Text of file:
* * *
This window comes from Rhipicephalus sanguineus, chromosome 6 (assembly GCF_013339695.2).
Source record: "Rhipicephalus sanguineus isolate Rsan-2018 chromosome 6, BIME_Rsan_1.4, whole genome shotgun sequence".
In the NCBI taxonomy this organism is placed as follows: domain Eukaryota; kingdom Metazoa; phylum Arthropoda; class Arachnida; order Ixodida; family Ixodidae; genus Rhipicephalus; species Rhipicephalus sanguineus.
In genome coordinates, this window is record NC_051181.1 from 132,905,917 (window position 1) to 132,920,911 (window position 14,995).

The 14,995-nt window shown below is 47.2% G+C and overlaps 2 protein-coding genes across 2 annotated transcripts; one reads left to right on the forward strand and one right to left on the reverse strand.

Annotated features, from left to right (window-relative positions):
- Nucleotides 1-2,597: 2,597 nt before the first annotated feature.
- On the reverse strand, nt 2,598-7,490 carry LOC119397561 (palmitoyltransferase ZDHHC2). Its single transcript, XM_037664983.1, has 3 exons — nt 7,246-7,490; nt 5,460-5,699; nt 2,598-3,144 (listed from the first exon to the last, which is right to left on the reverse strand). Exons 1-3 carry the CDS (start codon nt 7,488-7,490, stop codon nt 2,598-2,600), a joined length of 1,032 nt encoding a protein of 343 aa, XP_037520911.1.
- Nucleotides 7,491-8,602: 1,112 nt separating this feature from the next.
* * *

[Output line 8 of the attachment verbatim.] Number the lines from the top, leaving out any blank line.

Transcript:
- On the reverse strand, nt 2,598-7,490 carry LOC119397561 (palmitoyltransferase ZDHHC2). Its single transcript, XM_037664983.1, has 3 exons — nt 7,246-7,490; nt 5,460-5,699; nt 2,598-3,144 (listed from the first exon to the last, which is right to left on the reverse strand). Exons 1-3 carry the CDS (start codon nt 7,488-7,490, stop codon nt 2,598-2,600), a joined length of 1,032 nt encoding a protein of 343 aa, XP_037520911.1.